3 Reasons to Hike Mount Rubidoux

by | Jul 29, 2018 | Recovery | 0 comments

Mount Rubidoux stands at 1399 feet above sea level and is located west of downtown Riverside in Mount Rubidoux Park. A storied local landmark, Mount Rubidoux is a favorite spot for local adventurers, and it could become one of your favorites, too. Here are three great reasons to hike this beautiful granite mountain.

  • It provides exercise.
  • Physical exercise benefits recovery in a few ways. According to an article published in Frontiers is Psychiatry, exercise reduces stress and helps you better respond to stressers in the future. It improves your mood through the release of exercise-induced “feel-good” brain chemicals, and reduces cravings, clears the mind, and improves your overall health. All of these go a long way toward preventing a relapse. Mount Rubidoux park features more than three miles of vehicle-free roads and trails for hiking, biking, rollerblading and jogging.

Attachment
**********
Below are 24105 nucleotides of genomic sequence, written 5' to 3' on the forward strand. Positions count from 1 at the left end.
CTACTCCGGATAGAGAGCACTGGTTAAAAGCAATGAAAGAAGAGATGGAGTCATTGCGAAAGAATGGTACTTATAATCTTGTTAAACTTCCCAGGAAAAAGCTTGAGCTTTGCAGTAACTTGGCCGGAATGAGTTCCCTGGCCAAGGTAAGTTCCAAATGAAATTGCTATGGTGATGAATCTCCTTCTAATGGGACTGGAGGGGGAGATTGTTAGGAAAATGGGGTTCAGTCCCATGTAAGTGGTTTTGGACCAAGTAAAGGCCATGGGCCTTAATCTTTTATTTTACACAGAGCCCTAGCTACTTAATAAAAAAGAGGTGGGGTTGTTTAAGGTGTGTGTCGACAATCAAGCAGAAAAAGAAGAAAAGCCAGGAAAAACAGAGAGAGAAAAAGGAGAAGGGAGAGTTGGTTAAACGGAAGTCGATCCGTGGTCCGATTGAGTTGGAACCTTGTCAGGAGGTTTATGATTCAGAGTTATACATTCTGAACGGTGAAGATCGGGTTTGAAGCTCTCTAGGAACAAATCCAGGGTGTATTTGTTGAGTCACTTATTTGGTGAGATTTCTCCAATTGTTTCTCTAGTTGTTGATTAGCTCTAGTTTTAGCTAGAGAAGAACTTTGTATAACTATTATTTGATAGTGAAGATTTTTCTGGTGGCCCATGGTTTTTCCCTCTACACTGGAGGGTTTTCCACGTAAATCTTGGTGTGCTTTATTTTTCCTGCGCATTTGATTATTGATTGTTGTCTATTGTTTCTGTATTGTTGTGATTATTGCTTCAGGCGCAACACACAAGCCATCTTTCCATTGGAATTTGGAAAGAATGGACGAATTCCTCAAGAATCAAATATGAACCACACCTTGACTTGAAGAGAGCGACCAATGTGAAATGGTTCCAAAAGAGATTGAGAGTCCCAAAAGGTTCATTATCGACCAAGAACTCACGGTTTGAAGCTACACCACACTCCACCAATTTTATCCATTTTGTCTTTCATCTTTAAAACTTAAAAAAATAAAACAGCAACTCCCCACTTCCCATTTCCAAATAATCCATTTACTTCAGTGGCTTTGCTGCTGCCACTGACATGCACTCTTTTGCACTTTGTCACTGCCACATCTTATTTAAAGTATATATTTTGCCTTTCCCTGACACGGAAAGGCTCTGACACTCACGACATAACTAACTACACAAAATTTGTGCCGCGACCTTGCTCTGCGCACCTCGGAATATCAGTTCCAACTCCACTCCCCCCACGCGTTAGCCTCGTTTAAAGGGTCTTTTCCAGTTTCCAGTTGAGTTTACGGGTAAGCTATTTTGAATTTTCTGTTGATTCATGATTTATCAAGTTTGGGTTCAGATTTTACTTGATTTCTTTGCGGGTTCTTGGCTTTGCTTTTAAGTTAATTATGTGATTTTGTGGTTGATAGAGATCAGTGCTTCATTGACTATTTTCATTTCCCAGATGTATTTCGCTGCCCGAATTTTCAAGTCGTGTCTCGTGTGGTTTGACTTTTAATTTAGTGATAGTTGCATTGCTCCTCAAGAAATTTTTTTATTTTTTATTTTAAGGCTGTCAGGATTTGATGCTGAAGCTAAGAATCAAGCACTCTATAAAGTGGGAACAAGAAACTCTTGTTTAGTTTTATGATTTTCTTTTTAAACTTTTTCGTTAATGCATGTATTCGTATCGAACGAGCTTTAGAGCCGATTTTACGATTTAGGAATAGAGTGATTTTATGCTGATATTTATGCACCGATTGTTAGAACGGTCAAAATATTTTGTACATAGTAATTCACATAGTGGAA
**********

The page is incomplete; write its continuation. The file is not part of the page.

• It puts you in nature.
  • Engaging with nature has far-reaching benefits, according to the University of California at Berkeley. It reduces anxiety and depression, increases creativity and improves cognitive functioning. Spending time in nature also reduces stress and increases feelings of well-being. Although Mount Rubidoux is close to downtown Riverside, it’s surrounded by rolling green hills and it’s dotted trees, native plants and giant boulders, giving it a secluded, natural vibe.

  • It’s a great place to put things into perspective.
  • Spending time reflecting helps you stay mindful in recovery. A hike along the trails at Mount Rubidoux Park gives you time and space to put things into perspective. And once you get to the top of Mount Rubidoux, the hard work is rewarded with sweeping views of the city and surrounding landscape.

    Getting to Mount Rubidoux

    Mount Rubidoux Park is located at 5000 Tequesquite Avenue and is open every day from dawn until dusk. Park is available in a spacious lot. The start of the trail begins up the street about a quarter mile from parking. The long trail winds its way up to the summit, while the shorter trail takes you straight up the back of the mountain.